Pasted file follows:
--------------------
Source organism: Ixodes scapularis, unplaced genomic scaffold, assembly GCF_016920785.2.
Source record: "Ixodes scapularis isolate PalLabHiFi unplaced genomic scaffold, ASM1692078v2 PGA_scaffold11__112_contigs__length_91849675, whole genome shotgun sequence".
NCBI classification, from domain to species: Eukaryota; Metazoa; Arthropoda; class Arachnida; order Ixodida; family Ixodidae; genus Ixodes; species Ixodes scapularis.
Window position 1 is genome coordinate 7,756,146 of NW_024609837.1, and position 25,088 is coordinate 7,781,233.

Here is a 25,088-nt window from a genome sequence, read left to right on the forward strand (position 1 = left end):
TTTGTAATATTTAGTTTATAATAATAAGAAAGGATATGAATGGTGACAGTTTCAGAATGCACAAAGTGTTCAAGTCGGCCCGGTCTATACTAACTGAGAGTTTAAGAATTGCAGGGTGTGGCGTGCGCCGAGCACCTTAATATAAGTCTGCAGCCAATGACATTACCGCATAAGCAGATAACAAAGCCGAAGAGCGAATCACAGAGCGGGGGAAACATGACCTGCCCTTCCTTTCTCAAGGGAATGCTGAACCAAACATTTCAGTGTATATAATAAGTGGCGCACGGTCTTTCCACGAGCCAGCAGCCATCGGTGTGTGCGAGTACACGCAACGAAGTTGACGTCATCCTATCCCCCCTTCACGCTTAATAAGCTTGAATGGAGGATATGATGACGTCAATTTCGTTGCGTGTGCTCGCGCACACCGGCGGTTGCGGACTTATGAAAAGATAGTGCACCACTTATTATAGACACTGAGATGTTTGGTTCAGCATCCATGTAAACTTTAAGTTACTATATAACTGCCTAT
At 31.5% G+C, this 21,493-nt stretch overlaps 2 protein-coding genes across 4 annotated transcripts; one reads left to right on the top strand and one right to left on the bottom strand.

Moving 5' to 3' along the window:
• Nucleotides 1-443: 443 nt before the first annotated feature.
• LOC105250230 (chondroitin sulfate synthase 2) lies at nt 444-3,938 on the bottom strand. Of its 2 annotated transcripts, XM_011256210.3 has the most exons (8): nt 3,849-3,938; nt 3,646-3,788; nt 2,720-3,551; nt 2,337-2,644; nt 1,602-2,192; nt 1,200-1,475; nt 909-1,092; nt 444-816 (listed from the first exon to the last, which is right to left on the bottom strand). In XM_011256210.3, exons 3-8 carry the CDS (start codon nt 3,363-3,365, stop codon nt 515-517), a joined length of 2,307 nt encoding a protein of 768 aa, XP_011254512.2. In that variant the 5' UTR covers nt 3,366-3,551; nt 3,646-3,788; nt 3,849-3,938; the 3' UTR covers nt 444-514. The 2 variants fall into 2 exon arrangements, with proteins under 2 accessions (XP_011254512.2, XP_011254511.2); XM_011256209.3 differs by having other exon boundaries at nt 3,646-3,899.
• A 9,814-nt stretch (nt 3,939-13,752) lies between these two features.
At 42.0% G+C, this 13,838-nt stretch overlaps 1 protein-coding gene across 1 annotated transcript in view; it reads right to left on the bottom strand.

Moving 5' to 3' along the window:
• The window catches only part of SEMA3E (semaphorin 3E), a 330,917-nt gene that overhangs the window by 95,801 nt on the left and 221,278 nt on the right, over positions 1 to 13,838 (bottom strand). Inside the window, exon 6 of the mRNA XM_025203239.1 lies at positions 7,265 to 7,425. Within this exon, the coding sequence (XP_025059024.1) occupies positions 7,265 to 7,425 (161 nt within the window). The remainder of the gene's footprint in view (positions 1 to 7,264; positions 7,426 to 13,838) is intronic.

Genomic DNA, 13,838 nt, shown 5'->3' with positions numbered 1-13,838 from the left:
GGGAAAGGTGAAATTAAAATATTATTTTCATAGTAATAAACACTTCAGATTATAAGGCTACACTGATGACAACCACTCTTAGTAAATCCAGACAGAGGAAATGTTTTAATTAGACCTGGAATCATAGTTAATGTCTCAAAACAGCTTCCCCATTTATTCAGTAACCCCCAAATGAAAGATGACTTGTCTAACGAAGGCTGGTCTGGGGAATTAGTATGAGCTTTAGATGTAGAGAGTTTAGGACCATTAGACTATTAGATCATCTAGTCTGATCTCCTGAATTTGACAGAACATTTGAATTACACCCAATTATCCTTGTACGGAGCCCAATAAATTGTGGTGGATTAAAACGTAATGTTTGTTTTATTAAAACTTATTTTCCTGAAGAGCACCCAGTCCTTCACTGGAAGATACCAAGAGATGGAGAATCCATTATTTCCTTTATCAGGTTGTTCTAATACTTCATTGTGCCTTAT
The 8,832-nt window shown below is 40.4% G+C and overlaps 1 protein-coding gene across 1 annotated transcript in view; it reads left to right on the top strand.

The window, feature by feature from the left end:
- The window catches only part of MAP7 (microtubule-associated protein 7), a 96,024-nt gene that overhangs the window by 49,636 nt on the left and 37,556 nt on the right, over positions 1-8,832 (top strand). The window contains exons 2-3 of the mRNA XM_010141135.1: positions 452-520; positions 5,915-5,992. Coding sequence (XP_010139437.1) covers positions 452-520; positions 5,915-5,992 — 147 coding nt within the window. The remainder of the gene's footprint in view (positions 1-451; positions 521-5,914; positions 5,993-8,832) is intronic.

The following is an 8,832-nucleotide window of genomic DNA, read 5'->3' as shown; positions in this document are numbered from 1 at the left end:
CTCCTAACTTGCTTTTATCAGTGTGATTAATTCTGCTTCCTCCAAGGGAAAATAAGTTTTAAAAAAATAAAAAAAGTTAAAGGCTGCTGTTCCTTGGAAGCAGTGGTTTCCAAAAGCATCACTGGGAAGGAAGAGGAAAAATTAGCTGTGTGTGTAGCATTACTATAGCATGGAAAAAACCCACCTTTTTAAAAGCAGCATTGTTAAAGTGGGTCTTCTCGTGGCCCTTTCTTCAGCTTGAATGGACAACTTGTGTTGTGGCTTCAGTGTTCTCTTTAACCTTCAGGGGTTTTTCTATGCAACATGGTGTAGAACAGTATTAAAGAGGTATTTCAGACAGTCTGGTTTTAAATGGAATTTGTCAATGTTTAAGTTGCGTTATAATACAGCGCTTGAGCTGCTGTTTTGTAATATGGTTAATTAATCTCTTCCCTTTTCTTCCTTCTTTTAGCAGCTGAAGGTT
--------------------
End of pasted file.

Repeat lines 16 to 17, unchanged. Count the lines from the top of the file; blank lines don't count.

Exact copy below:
GGGAAAGGTGAAATTAAAATATTATTTTCATAGTAATAAACACTTCAGATTATAAGGCTACACTGATGACAACCACTCTTAGTAAATCCAGACAGAGGAAATGTTTTAATTAGACCTGGAATCATAGTTAATGTCTCAAAACAGCTTCCCCATTTATTCAGTAACCCCCAAATGAAAGATGACTTGTCTAACGAAGGCTGGTCTGGGGAATTAGTATGAGCTTTAGATGTAGAGAGTTTAGGACCATTAGACTATTAGATCATCTAGTCTGATCTCCTGAATTTGACAGAACATTTGAATTACACCCAATTATCCTTGTACGGAGCCCAATAAATTGTGGTGGATTAAAACGTAATGTTTGTTTTATTAAAACTTATTTTCCTGAAGAGCACCCAGTCCTTCACTGGAAGATACCAAGAGATGGAGAATCCATTATTTCCTTTATCAGGTTGTTCTAATACTTCATTGTGCCTTAT
The 8,832-nt window shown below is 40.4% G+C and overlaps 1 protein-coding gene across 1 annotated transcript in view; it reads left to right on the top strand.